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London to the safety net: Let them eat sports

COMMENTARYThis week marks the beginning of the London Olympics, 2012's iteration of the largest sporting event on the planet.


This week marks the beginning of the London Olympics, 2012's iteration of the largest sporting event on the planet. More than 10,000 athletes from 205 countries will compete in hundreds of events, sprawling across greater London and beyond.

But there's more to these Olympics than just the games.

(Full disclosure, NBC Universal, which owns msnbc, has exclusive rights to broadcast the Olympics in the United States through 2020.) 

It starts with the swollen price of this year's preparations. In 2003, the then-Prime Minister Tony Blair's government estimated that the Olympics would cost British taxpayers a total of £2.5 billion (or, based on the exchange rate of the time, roughly $4 billion). Now that number has ballooned to £9.3 billion (or over $14 billion).

In a country where public sector jobs, education, health insurance and social welfare are buckling under austerity measures, spending billions of dollars on a colossal, one-time sporting event seems contradictory. As the English novelist China Miéville put it in The New York Times: "youth clubs and libraries are being shut down as expendable fripperies; this expenditure, though, is not negotiable."

Prime Minister David Cameron has defended the expenditure by arguing, "we can derive over £13bn benefit to the UK economy over the next four years as a result of hosting the Games." Economists, however, are skeptical, and the Olympic track record is not great. The economic consensus seems to be that the games' consequences for London will be modest at best and unambiguously harmful at worst.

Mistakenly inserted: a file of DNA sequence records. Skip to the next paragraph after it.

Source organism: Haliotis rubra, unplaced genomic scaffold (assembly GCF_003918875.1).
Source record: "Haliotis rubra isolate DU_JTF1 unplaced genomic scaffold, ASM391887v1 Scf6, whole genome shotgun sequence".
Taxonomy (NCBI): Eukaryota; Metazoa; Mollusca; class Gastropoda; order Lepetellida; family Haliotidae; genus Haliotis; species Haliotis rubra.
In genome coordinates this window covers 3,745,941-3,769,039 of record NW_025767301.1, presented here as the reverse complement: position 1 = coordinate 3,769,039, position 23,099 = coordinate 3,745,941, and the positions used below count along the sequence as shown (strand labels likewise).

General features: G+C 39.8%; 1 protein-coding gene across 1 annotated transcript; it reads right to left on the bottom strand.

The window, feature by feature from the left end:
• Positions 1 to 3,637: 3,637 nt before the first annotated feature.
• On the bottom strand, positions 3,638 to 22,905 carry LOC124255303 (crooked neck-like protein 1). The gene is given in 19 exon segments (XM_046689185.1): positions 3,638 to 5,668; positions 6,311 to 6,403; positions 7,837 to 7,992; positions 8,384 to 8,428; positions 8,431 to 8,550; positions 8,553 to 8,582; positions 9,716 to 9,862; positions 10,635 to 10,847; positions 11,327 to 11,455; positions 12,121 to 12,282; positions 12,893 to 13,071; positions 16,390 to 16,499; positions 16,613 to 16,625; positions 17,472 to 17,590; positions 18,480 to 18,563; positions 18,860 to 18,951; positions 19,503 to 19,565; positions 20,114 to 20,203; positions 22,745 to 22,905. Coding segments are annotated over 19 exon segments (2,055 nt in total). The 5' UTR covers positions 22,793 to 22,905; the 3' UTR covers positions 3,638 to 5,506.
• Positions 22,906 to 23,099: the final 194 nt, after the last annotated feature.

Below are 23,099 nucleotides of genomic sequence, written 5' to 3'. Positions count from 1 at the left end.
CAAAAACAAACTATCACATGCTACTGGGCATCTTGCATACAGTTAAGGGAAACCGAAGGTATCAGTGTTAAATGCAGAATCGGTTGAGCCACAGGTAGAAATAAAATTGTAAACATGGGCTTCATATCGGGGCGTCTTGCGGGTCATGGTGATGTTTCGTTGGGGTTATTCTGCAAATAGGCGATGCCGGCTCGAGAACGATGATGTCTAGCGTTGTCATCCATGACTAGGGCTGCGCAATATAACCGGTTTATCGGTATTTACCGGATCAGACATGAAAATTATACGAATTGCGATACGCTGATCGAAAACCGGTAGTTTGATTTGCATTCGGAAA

Surely there are better uses for £9.3 billion, like preserving public workers' pensions or investing in long-term infrastructure needs?

But it's not just about where the money isn't going: where it is going is just as bad, if not worse. Earlier this month, the Daily Mail reported the cleaning staff for this year's Olympics—consisting largely of students from other countries—will be housed in what amounts to a temporary shanty town, with 10 people to a room, 25 people to a toilet, and 75 people to a shower.

It's not just Olympic employees facing shoddy labor conditions; the games have also distorted preexisting London workplace issues. For example, workers at the National Gallery art museum are preparing to strike on the first day of the Olympics, arguing that management hasn't provided them with adequate security for the expected influx of tourists. Cab drivers, too, say that preparations for the games will badly hurt their ability to do their jobs.

Needless to say, London activists are not going to let all of this pass quietly. Organizations such as Our Olympics and the Counter Olympics Network are planning targeted disruptions in protest of all of the above, as well as corporate sponsors like Dow Chemical. Graffiti artist Banksy is now using his brand of subversive street art to critique the Olympics.

It's likely that only once the crowds and lights are gone the Olympics' real legacy for London will become clear: like Beijing in 2008, the city could be left with crumbling monuments to excess, a reminder of what the country's leadership considers to be one of the few vital expenditures during an age of austerity.